It's a sad reality that not all pregnancies end at nine months with a healthy bundle of joy. For parents of babies born with birth complications, the normally celebratory event is often mitigated by worries and fears over the medical uncertainties that lie ahead for their newborns.
Given that, the medical community has the obligation to do all they can to prevent birth complications for their obstetric patients.
Early intervention can thwart preterm labor
A few years ago at their annual gathering, a physician from the American Congress of Obstetricians and Gynecologists (ACOG) addressed his colleagues. He spoke of the then-new medical developments that obstetricians could use in treating patients who were predisposed to preterm births.
According to Roberto J. Romero, MD, a professor at Detroit's Wayne State University and an affiliate of the National Institutes of Health's Perinatal Research Branch, "Preterm birth is one of the most challenging problems." He explained that here in the United States, the rate of women having preterm births has held steady at 12 percent across the board for the past 20 years. However, in areas where the population is medically underserved, those rates jump to 20 percent.
One of the birth complications from preterm labor is cerebral palsy -- a life-long aggregate of disabling conditions of varying severity. While there is no way yet for obstetricians to predict every single instance of preterm births in their patients, they do have two important diagnostic tools at their disposal.
2 treatable conditions linked to preterm labor
Pregnant women who present with either of the following conditions have as much as a 50 percent enhanced risk of giving birth prior to their 33rd week of pregnancy -- a deficiency in the hormone progesterone and having a short cervix.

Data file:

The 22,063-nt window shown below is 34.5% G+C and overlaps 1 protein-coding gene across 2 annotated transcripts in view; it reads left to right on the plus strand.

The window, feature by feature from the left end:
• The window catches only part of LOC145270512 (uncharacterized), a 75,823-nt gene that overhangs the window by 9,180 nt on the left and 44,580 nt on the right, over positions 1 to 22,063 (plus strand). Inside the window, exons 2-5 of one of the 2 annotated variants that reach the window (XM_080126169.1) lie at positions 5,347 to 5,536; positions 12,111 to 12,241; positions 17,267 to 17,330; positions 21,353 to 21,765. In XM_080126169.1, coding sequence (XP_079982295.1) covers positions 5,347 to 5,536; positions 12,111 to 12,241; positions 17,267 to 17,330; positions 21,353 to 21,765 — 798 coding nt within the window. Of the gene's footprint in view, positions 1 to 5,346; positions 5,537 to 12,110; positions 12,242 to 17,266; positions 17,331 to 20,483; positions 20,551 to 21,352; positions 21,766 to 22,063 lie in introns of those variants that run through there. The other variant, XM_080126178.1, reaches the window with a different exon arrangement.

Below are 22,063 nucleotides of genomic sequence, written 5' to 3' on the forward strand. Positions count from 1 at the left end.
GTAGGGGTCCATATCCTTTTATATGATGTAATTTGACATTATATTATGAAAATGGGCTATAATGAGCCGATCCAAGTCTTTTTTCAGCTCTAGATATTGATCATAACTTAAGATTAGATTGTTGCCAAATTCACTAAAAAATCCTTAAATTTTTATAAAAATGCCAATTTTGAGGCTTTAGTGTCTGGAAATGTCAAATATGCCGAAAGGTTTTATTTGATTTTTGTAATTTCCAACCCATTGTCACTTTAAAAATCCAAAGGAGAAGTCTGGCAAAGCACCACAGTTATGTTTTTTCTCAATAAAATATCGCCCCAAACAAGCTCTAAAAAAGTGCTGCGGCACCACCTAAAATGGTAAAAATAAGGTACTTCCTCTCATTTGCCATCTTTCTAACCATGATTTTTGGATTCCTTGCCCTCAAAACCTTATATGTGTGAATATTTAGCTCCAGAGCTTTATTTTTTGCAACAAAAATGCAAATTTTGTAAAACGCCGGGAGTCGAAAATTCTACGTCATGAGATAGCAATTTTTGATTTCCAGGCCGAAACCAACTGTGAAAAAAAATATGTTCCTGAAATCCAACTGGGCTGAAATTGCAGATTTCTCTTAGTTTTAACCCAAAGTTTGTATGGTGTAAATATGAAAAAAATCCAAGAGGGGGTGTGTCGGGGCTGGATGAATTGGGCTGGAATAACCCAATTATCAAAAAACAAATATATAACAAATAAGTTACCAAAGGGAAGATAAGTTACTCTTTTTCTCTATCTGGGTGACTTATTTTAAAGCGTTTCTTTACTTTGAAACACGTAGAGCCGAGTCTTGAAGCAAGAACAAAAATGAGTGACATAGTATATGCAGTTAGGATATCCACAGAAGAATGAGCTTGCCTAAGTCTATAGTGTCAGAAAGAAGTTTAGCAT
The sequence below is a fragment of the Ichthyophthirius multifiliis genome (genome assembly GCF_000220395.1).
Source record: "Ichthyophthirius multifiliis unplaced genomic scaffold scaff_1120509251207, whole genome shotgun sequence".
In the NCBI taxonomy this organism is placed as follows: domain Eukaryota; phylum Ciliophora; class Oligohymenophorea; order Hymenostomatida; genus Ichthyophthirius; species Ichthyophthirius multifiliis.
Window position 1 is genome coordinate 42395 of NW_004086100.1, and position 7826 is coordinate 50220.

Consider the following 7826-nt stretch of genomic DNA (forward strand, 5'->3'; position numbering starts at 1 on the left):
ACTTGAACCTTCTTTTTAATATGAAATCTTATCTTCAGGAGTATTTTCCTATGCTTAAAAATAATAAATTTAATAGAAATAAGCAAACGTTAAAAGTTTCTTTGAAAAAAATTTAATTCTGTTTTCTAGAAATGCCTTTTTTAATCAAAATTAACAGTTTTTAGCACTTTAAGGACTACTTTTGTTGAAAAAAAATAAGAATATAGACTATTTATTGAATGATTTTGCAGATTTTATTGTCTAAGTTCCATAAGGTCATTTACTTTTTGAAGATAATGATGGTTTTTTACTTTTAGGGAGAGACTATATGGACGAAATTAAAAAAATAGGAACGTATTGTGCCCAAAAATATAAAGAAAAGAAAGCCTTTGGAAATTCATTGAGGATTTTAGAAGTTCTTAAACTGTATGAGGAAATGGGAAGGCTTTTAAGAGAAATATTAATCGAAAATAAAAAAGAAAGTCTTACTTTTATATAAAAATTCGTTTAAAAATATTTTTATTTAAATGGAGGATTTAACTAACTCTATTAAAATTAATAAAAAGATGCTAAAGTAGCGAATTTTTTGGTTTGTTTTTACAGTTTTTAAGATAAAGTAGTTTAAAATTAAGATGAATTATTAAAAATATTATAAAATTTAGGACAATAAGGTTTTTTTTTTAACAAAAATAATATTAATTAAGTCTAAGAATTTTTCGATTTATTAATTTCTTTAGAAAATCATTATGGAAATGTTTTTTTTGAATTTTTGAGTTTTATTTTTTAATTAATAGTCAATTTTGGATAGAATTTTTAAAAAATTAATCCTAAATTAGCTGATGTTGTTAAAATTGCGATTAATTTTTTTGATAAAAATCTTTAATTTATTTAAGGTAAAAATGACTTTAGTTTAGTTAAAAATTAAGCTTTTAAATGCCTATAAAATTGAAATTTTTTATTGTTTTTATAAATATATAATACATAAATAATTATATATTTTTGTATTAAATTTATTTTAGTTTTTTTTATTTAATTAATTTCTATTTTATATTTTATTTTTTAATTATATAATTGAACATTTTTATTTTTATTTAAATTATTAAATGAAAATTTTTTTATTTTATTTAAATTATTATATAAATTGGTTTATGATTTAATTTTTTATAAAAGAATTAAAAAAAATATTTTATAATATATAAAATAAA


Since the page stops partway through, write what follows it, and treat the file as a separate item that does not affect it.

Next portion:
Fortunately, when properly diagnosed early enough in the pregnancy, both conditions are usually treatable.
The discovery arose from the results of Medscape Medical News' 2011 research study, PREGNANT. The trial involved 456 pregnant patients and was controlled by placebos and randomized. Researchers discovered that when obstetricians prescribed a vaginal progesterone cream in their patients with sonographic evidence of a short cervix, their rate of preterm births -- along with the babies' potential cerebral palsy diagnoses -- dropped by nearly half, or 45 percent.
In addition, the cream is also linked to reduced likelihood of newborns experiencing low birth weights, respiratory distress syndrome and other lethal birth complications.
Obstetricians must properly screen patients
It is highly unlikely that most (if any) women who are experiencing first pregnancies will have any clue that they have a foreshortened cervix. Thus, it is up to their obstetricians to properly screen each patient using a sonograph. The non-invasive prenatal test is simple and relatively inexpensive when contrasted with the costs associated with cerebral palsy diagnoses.
In fact, in conjunction with the research findings, the scientists also reported the results of a corresponding pharmacoeconomic analysis. They learned that simply by obstetricians measuring cervical length via ultrasound, they could potentially decrease the medical bills for preterm births by as much as $12 million. This was based on screenings priced at less than $185.
Failing to properly screen can indicate malpractice
Because of the multitude of factors that can contribute to preterm births, it is not realistic to expect that an obstetrician is able to anticipate and screen for each one. But because of the lifetime of medical and rehabilitation costs associated with cerebral palsy diagnoses, parents have a duty to explore all of their options when a baby is born with preterm labor birth complications. When appropriate, this could include filing a lawsuit alleging medical malpractice.
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